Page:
My losing season

by Pat Conroy

Hardcover, 2002

Status

Available

Publication

New York : Nan A. Talese, 2002.

Description

NEW YORK TIMES BESTSELLER * A deeply affecting coming-of-age memoir about family, love, loss, basketball--and life itself--by the beloved author of The Prince of Tides and The Great Santini   During one unforgettable season as a Citadel cadet, Pat Conroy becomes part of a basketball team that is ultimately destined to fail. And yet for a military kid who grew up on the move, the Bulldogs provide a sanctuary from the cold, abrasive father who dominates his life--and a crucible for becoming his own man.   With all the drama and incandescence of his bestselling fiction, Conroy re-creates his pivotal senior year as captain of the Citadel Bulldogs. He chronicles the highs and lows of that fateful 1966-67 season, his tough disciplinarian coach, the joys of winning, and the hard-won lessons of losing. Most of all, he recounts how a group of boys came together as a team, playing a sport that would become a metaphor for a man whose spirit could never be defeated.   Praise for My Losing Season   "A superb accomplishment, maybe the finest book Pat Conroy has written."--The Washington Post Book World   "A wonderfully rich memoir that you don't have to be a sports fan to love."--Houston Chronicle   "A memoir with all the Conroy trademarks . . . Here's ample proof that losers always tell the best stories."--Newsweek   "In My Losing Season, Conroy opens his arms wide to embrace his difficult past and almost everyone in it."--New York Daily News   "Haunting, bittersweet and as compelling as his bestselling fiction."--Boston Herald… (more)

User reviews

LibraryThing member varielle
Pat Conroy’s My Losing Season is the autobiography of his life as an athlete focusing on his senior year playing basketball at the Citadel during the 1966-67 season. These were the days when the college courts were still dominated by white players and someone who was 6’4” was considered to be tall. Having met the genial and slightly portly Mr. Conroy, who was only 5’10”, it was initially hard to visualize the point guard he once was zipping up and down the court. However, his prose captures the drive and passion for the game that possesses ex-players of basketball. Those of us who have never played or been even able to comprehend the sport will be granted the Aha! moment when their eyes will be opened and you will find yourself muttering, “Now I understand”. Conroy has been able to mine the brutality of his upbringing to create a series of bestsellers. My Losing Season shows how those experiences created the man that he is and is an inspiration to those athletes whose love of their game pushes them to exceed their natural abilities.… (more)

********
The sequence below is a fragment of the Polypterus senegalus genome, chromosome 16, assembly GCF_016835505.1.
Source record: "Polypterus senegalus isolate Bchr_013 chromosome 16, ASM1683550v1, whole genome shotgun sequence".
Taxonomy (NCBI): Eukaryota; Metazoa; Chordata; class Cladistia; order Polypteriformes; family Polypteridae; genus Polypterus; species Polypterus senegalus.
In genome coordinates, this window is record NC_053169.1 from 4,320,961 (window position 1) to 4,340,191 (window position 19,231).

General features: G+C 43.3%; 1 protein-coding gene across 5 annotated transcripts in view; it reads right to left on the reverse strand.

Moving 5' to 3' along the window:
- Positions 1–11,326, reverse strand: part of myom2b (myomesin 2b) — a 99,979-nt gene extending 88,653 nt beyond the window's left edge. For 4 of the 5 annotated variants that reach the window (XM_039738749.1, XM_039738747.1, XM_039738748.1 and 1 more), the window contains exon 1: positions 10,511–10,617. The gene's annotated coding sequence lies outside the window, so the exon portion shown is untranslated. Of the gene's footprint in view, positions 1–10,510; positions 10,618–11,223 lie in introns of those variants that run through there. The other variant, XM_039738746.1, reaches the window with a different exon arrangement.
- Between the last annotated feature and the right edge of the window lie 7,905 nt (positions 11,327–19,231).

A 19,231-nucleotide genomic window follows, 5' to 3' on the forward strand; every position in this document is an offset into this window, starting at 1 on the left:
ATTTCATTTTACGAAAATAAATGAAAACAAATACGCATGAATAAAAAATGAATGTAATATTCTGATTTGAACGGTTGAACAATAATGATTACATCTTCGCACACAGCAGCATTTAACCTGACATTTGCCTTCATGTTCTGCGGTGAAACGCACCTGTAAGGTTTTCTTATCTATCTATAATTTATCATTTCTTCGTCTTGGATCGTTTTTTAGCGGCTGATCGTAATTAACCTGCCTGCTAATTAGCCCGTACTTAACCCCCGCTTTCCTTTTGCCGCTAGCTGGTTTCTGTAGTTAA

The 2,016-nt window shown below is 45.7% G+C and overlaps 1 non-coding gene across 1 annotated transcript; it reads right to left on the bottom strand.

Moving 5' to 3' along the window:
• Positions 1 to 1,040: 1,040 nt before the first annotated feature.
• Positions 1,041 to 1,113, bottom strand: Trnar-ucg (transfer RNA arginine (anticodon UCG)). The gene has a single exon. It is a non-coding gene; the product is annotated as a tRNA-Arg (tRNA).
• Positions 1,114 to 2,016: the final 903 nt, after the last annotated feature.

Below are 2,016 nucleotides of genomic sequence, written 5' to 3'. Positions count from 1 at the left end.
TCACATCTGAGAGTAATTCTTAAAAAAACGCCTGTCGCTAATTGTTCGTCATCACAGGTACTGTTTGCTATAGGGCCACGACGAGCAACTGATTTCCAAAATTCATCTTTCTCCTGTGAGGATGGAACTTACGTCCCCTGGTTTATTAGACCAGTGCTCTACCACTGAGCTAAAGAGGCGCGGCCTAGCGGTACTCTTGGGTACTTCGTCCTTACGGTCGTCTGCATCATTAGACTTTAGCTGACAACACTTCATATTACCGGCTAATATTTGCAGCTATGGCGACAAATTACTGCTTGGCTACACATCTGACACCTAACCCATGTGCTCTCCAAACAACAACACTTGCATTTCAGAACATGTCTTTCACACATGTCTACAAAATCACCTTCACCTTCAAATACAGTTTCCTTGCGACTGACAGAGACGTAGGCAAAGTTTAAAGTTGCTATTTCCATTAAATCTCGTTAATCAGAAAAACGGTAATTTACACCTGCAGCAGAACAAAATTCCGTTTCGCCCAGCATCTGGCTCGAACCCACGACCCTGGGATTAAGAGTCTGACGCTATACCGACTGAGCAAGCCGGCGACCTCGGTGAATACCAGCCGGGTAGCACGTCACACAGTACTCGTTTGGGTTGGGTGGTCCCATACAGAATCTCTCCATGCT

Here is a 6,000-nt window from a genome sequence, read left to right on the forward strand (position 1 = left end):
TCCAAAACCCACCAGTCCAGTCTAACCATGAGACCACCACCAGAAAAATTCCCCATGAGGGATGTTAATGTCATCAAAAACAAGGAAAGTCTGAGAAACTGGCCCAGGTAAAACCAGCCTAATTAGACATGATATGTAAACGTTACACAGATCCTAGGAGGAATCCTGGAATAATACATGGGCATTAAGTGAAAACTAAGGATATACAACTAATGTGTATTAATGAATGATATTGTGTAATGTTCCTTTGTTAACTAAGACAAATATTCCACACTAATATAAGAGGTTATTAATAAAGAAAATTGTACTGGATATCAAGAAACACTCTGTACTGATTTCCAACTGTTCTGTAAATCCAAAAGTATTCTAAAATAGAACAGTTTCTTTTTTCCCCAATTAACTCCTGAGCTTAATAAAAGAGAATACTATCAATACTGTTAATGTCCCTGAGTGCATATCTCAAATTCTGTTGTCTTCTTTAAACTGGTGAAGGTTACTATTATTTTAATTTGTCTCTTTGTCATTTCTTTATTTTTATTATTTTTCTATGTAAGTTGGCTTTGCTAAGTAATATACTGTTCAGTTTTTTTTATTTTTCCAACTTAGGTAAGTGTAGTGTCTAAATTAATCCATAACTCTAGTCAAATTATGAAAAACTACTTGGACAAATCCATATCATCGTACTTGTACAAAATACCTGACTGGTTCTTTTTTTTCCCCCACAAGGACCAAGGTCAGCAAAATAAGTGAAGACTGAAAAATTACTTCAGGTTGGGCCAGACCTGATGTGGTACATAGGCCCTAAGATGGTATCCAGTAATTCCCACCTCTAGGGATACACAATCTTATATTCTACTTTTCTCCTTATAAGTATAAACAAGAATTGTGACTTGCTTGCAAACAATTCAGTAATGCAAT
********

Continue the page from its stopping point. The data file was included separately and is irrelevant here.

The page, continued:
LibraryThing member sistercdr
I just finished another book yesterday. It's one I've had for years and put off reading despite its author, Pat Conroy, being one of my favorites. My Losing Season was every wonderful thing I expected it to be, but I know why I put off reading it for so long.

Conroy is a master of language. His words dance, spin and stab like few other authors. I've had to read passages of his books aloud because they're so beautiful. The family knows by now, when I'm reading Conroy, to expect, "Oh, listen to this." His descriptions are poetry, yet I've never felt like he crosses the line into just diddling with beautiful words just because he can. He's also the author who has best given this overly estrogen saturated female a comprehensible glimpse into the mysteries of the male psyche. I enjoyed The Prince of Tides as a movie as long as I didn't think too hard or long about the book. The movie became a story for women. Only glimpses of the terror and agony that made this very much a man's tale showed through. The Lords of Discipline, The Great Santini, The Water is Wide, Beach Music and The Boo reek of delectably prime testosterone, and My Losing Season places that aroma right in the heart of a locker room.